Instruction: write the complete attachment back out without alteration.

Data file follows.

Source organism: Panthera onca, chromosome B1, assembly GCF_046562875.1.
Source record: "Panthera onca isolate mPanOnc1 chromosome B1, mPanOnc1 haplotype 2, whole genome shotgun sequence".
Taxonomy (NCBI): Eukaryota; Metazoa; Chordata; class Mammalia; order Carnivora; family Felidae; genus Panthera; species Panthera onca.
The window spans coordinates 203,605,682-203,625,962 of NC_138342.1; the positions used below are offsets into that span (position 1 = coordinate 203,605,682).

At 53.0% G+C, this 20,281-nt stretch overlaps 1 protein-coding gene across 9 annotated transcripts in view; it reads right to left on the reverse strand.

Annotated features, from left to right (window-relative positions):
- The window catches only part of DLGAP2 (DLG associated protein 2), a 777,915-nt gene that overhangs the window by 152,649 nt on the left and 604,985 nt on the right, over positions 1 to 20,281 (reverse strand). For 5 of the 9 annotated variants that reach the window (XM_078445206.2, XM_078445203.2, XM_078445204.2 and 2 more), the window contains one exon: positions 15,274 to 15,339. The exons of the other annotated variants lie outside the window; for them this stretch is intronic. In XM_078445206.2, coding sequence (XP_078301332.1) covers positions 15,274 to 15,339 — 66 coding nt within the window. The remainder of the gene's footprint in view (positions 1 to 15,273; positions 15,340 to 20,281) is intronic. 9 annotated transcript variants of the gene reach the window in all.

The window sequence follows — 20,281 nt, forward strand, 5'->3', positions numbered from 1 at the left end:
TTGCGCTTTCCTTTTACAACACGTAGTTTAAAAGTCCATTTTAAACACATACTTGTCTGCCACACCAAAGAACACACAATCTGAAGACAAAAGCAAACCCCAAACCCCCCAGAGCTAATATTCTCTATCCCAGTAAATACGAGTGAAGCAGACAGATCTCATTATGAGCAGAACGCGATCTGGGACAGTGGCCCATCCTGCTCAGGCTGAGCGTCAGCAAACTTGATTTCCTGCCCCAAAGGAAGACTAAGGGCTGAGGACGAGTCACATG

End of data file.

Source organism: Panthera onca, chromosome B1, assembly GCF_046562875.1.
Source record: "Panthera onca isolate mPanOnc1 chromosome B1, mPanOnc1 haplotype 2, whole genome shotgun sequence".
Taxonomy (NCBI): Eukaryota; Metazoa; Chordata; class Mammalia; order Carnivora; family Felidae; genus Panthera; species Panthera onca.
The window spans coordinates 203,605,682-203,625,962 of NC_138342.1; the positions used below are offsets into that span (position 1 = coordinate 203,605,682).

At 53.0% G+C, this 20,281-nt stretch overlaps 1 protein-coding gene across 9 annotated transcripts in view; it reads right to left on the reverse strand.

Annotated features, from left to right (window-relative positions):
- The window catches only part of DLGAP2 (DLG associated protein 2), a 777,915-nt gene that overhangs the window by 152,649 nt on the left and 604,985 nt on the right, over positions 1 to 20,281 (reverse strand). For 5 of the 9 annotated variants that reach the window (XM_078445206.2, XM_078445203.2, XM_078445204.2 and 2 more), the window contains one exon: positions 15,274 to 15,339. The exons of the other annotated variants lie outside the window; for them this stretch is intronic. In XM_078445206.2, coding sequence (XP_078301332.1) covers positions 15,274 to 15,339 — 66 coding nt within the window. The remainder of the gene's footprint in view (positions 1 to 15,273; positions 15,340 to 20,281) is intronic. 9 annotated transcript variants of the gene reach the window in all.

The window sequence follows — 20,281 nt, forward strand, 5'->3', positions numbered from 1 at the left end:
TTGCGCTTTCCTTTTACAACACGTAGTTTAAAAGTCCATTTTAAACACATACTTGTCTGCCACACCAAAGAACACACAATCTGAAGACAAAAGCAAACCCCAAACCCCCCAGAGCTAATATTCTCTATCCCAGTAAATACGAGTGAAGCAGACAGATCTCATTATGAGCAGAACGCGATCTGGGACAGTGGCCCATCCTGCTCAGGCTGAGCGTCAGCAAACTTGATTTCCTGCCCCAAAGGAAGACTAAGGGCTGAGGACGAGTCACATG